Supply Chain by the Numbers

- May 8, 2015 -

  Supply Chain by the Numbers for Week of May 8, 2015

US Trade Deficit Soars; Union Pacific Knows How to Run a Railroad; New 3D Printing Factory Inside UPS Hub; Kroger Makea Progress in Hiring Disable for Tennessee DC


$51.4 Billion

That was the amazing US trade deficit in March, according to figures released this week from the US Census Bureau. That was an enormous jump from February, with a growth in the deficit of more than $15 billion, and the highest total monthly deficit since October 2008. Some of the sharp increase is being attributed to the end of the labor strife on West coasts ports and the resulting flood of log jammed imports in the month, such that the trade deficit may pull back when the April figures are released. That said, the U.S. trade deficit with China was $37.8 billion in March, or 74% of the total and the highest ever monthly deficit with that country on record. That story simply never changes.




That was the average net profit as a percent of revenue in Q1 across the four public rail carriers we follow, after all the earnings reports are now complete. That performance was as usual led by Union Pacific, which saw net income as a percent of revenues come in at an impressive 20.5%. By comparison, that same measure at consumer products giant Procter & Gamble was just 11.8%. Not that many years ago, the railroad sector was very unprofitable, but the times have certainly changed. CSX, for example, has raised its dividend at a compound annual growth rate of 26% over the past 10 years - and investment in rail carriers would have paid off nicely over that period and maybe still today.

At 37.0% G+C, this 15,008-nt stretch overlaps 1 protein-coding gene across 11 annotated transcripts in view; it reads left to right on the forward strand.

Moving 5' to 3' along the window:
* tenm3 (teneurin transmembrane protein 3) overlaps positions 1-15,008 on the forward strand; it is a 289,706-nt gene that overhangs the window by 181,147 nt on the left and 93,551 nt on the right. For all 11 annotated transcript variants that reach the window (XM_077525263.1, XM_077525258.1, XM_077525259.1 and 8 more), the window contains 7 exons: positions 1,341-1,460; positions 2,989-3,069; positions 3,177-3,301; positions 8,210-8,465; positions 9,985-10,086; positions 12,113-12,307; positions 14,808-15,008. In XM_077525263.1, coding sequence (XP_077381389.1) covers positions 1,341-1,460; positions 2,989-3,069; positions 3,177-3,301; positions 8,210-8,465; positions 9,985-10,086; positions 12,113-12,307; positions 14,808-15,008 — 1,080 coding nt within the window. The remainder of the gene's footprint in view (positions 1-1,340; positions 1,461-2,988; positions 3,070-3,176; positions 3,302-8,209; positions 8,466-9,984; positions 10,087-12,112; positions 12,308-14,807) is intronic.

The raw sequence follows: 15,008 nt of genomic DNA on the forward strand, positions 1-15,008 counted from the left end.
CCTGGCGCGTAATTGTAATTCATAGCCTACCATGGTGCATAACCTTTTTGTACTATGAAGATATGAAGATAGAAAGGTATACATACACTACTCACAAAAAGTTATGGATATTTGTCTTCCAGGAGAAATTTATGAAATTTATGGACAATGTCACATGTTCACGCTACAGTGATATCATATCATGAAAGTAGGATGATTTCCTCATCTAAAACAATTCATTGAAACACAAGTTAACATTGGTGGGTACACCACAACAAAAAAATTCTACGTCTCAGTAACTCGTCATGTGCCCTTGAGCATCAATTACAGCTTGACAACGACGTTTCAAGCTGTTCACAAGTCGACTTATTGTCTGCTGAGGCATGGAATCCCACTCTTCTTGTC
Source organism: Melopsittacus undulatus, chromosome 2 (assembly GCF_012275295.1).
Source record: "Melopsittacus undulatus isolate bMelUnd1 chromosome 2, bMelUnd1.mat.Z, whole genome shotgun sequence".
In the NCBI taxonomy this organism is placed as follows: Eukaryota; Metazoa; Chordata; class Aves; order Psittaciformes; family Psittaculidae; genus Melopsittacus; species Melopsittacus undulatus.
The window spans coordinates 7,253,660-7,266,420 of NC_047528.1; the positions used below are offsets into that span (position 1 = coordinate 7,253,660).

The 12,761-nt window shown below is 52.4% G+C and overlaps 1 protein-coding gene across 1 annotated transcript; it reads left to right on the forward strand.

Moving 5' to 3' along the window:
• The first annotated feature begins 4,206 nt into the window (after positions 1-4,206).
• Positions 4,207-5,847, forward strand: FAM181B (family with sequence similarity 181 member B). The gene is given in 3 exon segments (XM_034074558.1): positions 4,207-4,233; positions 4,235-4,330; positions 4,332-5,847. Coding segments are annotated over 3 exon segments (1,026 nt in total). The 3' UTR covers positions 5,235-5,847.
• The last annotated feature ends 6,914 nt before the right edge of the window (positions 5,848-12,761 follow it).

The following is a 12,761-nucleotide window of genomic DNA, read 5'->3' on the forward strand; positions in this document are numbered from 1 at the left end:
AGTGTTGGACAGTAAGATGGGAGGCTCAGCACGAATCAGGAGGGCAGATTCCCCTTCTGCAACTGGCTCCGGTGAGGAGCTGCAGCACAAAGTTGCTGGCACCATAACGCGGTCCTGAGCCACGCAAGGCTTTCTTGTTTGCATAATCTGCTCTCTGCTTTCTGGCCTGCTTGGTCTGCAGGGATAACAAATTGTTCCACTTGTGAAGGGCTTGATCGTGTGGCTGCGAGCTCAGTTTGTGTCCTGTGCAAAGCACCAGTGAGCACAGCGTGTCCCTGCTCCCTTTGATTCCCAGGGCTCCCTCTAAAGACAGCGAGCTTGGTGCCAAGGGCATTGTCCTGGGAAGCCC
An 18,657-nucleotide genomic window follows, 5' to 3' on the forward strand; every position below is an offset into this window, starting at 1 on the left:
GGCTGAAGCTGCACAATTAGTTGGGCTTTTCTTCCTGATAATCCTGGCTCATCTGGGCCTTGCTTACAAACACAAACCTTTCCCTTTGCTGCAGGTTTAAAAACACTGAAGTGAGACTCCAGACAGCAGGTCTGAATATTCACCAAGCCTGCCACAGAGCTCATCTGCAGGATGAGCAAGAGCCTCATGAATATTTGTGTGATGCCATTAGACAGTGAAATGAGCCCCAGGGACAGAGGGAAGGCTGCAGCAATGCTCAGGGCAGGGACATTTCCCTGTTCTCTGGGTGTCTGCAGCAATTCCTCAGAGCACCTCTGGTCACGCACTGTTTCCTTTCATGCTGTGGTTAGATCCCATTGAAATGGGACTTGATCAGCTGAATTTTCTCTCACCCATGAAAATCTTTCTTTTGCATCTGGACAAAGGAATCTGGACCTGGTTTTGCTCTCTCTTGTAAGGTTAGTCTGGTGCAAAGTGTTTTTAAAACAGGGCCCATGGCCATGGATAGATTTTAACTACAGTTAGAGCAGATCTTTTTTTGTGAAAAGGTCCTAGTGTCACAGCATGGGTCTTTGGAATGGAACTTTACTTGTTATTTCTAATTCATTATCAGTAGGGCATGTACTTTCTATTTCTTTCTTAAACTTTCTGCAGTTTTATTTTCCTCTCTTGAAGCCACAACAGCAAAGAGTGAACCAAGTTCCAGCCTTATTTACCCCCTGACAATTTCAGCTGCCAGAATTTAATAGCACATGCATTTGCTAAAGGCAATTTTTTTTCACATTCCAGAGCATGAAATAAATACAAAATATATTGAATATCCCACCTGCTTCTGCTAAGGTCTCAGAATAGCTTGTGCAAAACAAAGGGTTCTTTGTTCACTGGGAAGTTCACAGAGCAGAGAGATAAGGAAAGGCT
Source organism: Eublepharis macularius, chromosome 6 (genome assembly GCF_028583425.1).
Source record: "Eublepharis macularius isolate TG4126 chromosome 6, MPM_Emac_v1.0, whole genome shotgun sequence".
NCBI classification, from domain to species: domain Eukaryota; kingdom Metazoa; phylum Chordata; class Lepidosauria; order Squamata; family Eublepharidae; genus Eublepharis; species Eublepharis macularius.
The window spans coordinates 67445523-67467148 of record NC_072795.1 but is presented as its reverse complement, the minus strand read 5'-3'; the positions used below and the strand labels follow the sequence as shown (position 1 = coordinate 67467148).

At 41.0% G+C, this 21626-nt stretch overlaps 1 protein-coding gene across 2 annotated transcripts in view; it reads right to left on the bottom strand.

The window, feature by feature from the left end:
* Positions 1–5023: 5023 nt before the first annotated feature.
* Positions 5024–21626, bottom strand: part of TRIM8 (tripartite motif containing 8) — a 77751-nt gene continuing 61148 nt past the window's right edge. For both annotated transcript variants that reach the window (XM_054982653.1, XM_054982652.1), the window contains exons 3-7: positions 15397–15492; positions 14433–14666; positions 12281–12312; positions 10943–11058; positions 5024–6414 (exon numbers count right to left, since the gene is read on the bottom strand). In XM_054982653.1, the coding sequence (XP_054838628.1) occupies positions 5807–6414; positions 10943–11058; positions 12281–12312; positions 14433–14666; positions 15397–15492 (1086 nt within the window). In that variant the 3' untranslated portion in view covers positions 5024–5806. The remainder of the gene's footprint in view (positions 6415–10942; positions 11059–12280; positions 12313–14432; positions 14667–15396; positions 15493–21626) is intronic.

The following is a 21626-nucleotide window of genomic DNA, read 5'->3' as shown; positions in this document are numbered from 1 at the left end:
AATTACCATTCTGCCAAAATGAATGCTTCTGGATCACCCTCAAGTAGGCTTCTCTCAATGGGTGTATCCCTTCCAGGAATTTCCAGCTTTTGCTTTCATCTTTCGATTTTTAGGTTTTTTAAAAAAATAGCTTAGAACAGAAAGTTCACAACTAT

That's the number of disabled workers Kroger now has at a distribution center in Cleveland, TN, after a little more than one year of a program to increase the number of such workers in the same mode as pioneer Walgreen's, Lowes, Starbucks and Toys R Us have already done. That is out of 1000 total DC associates at the facility, but Kroger's HR manager Stan Martz said at the WERC annual conference this week that the goal is to reach 100 disabled workers at the facility. "This is just the right thing to do," Martz said. SCDigest agrees, and notes that none of the companies cited above reduces performance standards for disabled workers, although sometimes low cost "accommodations" to the physical work environment are needed to enabled these workers to do the job.



That's now many 3D printers a start-up company called CloudDDM (direct digital manufacturing) will soon have in place right in the heart of the giant UPS sortation facility in Louisville, KY, according to an announcement this week. The company has targeted creation of prototypes and service parts for its offering, and highly automated the entire process, with UPS performing the fulfillment services. Customers submit their orders online by uploading a 3D file. At that point, the company’s software immediately estimates the price. Orders start printing once a customer enters credit card information. UPS' venture fund has taken a stake in the company, and CloudDDM says it may someday have 1000 3D printers at the UPS site. 3D printing really is coming.